Radio Broadcast

Preparing for this book launch has been full of new experiences. The craziest was the film we made – it’s not released yet. But I will share the photo.

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Another fun hour was making a radio programme which broadcast on April 11th. Our bit starts at 3.30 seconds and lasts about half an hour, including excerpts from our books.

On Tuesday we are embarking on the craziest thing of all, a Facebook launch party, which could go horribly wrong. But it’s all a steep learning curve and we are having trials beforehand. Join us along with 4 guest authors for fun, music, giveaway competitions on the Arun Scribes Facebook Page https://www.facebook.com/groups/1124757317646074/ between 7 p.m. and 9 p.m. British Summer Time.

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Six Days To Go

Ranter’s Wharf becomes available on Amazon on April 15th as an e-book and on the 27th as a paperback. For the first time, I am also trying out Kobo, Scribed, Apple etc. It’s an experiment to see if it really is worth being on KDP select or not.

The next big thing is our Virtual Launch Party on Arun Scribes Facebook Page on April 18th. I do hope we get lots of people joining in to win book prizes. We have guest authors, Ruth Dugdall, John Broughton, Jane Cable and Michael Parker as well as my Virtual party invitationcolleagues in Arun Scribes, Angela Petch and Patricia Feinberg Stoner.

Then the big day itself, the book launch at Arundel Museum on Sunday, April 30th between 10 a.m and 1 p.m.

In addition, we have made a radio programme which airs on April 11th. I will add a link to it once it comes out.

And last Thursday the three of us sat on a bench in a shelter on Worthing seafront and were filmed. This must be the most bizarre publicity stunt ever. Three Ladies on a Bench, not Forgetting the Dog, is the title. I cannot describe it. You will just have to wait for it.

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Book Trailer for Search for the Light

I’ve just had lots of fun playing around with Powerpoint. You can’t sell books without marketing and with the launch coming up, my launching colleagues are brainstorming continuously. Now we’re thinking of a virtual launch for out friends overseas. What do you think? Are you up for it?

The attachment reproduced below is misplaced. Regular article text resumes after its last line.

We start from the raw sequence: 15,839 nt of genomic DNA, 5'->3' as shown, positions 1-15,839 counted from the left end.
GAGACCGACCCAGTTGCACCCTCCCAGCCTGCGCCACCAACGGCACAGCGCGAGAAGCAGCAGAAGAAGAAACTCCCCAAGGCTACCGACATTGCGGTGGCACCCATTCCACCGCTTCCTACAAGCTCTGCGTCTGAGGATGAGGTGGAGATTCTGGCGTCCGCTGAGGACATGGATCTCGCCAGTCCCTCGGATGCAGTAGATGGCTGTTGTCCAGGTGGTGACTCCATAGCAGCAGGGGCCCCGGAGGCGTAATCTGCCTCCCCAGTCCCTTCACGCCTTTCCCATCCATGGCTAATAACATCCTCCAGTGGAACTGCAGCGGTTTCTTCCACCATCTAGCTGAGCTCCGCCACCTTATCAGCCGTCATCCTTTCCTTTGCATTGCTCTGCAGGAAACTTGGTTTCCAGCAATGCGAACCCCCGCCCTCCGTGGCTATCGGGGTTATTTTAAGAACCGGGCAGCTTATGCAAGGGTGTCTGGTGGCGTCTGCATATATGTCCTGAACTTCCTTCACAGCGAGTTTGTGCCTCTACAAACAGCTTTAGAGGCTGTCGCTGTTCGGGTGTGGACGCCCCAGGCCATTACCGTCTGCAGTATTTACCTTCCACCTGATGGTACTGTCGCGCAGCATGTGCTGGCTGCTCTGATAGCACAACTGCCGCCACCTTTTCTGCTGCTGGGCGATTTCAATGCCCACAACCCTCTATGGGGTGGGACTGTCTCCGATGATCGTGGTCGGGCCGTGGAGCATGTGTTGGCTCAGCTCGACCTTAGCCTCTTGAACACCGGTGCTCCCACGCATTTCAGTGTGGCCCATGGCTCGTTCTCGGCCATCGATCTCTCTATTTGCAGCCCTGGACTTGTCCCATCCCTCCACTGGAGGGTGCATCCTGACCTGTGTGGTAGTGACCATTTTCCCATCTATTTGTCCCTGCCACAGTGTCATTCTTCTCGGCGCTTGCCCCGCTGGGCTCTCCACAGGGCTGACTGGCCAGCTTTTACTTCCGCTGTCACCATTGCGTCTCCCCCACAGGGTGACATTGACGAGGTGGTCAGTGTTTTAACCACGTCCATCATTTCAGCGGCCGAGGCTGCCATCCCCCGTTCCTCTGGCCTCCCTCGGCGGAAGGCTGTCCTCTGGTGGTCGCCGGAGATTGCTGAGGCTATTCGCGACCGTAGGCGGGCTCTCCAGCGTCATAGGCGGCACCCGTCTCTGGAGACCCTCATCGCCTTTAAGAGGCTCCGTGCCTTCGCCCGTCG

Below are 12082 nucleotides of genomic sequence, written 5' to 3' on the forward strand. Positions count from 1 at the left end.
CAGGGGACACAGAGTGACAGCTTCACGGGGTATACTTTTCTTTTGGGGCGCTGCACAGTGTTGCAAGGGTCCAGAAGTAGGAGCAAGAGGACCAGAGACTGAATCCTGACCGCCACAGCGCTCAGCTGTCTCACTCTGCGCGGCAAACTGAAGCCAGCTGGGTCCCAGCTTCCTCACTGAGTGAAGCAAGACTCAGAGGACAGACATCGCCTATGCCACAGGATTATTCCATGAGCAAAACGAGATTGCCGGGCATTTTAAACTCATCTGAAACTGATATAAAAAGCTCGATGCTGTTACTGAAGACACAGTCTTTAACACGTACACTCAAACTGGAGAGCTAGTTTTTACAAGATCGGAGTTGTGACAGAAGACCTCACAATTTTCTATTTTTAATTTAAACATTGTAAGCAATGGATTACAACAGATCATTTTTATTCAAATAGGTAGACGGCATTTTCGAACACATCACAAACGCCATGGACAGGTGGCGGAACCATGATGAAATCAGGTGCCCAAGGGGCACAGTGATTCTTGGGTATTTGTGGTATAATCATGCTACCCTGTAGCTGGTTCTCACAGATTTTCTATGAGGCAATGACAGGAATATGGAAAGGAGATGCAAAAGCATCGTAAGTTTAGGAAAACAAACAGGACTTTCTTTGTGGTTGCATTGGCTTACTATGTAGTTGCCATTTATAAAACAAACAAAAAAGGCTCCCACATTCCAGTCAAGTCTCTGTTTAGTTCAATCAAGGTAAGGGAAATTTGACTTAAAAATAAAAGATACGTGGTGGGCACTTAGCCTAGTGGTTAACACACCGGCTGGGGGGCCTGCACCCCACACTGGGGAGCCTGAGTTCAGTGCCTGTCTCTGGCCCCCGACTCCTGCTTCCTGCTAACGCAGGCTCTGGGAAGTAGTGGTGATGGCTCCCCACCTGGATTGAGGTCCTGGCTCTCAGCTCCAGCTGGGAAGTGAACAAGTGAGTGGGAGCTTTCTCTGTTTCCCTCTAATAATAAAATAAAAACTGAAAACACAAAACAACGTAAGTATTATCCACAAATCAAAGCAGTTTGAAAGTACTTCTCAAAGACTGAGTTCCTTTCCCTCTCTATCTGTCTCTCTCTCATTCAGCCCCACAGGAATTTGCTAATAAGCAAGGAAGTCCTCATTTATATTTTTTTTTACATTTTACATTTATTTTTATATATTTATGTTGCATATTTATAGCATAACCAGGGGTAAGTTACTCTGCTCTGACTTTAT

So I have made a Book Trailer for Search for the Light am working on a trailer for the Digger’s Daughter and then the new book, Ranter’s Wharf. There is actually a song about Ranter’s Wharf I must ask if I can use it.

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Ranter’s Wharf Synopsis

This is what I have settled on.

When Betsy, a strong and determined spinster, of independent means, adopts her motherless nephew, she doesn’t mean to fall head over heels in love with the child. When she plucks William from the bosom of his family, she does it out of self-interest, hoping to thwart unwelcome suitors. Her plans to raise William as a gentleman, allowing his respectability to rub off on herself almost work. But things don’t always go to plan.

One person she hasn’t factored in is Joe, William’s brother. Years later he comes to avenge his loss, with devastating consequences for Betsy. William is horrified by his brother’s betrayal and vows never to forgive him. It takes a travelling preacher to bring the brothers together once more. William sets off on a journey of discovery and fulfillment he never expected.ranters_wharf_front_cover_small

The next generation fight their own battles against the evils of poverty and greed. Can William prevent his son, John, from losing everyone he loves?

This is a family saga about love, loss and betrayal.  It is an intimate portrayal of a family dealing with big ideas of the times.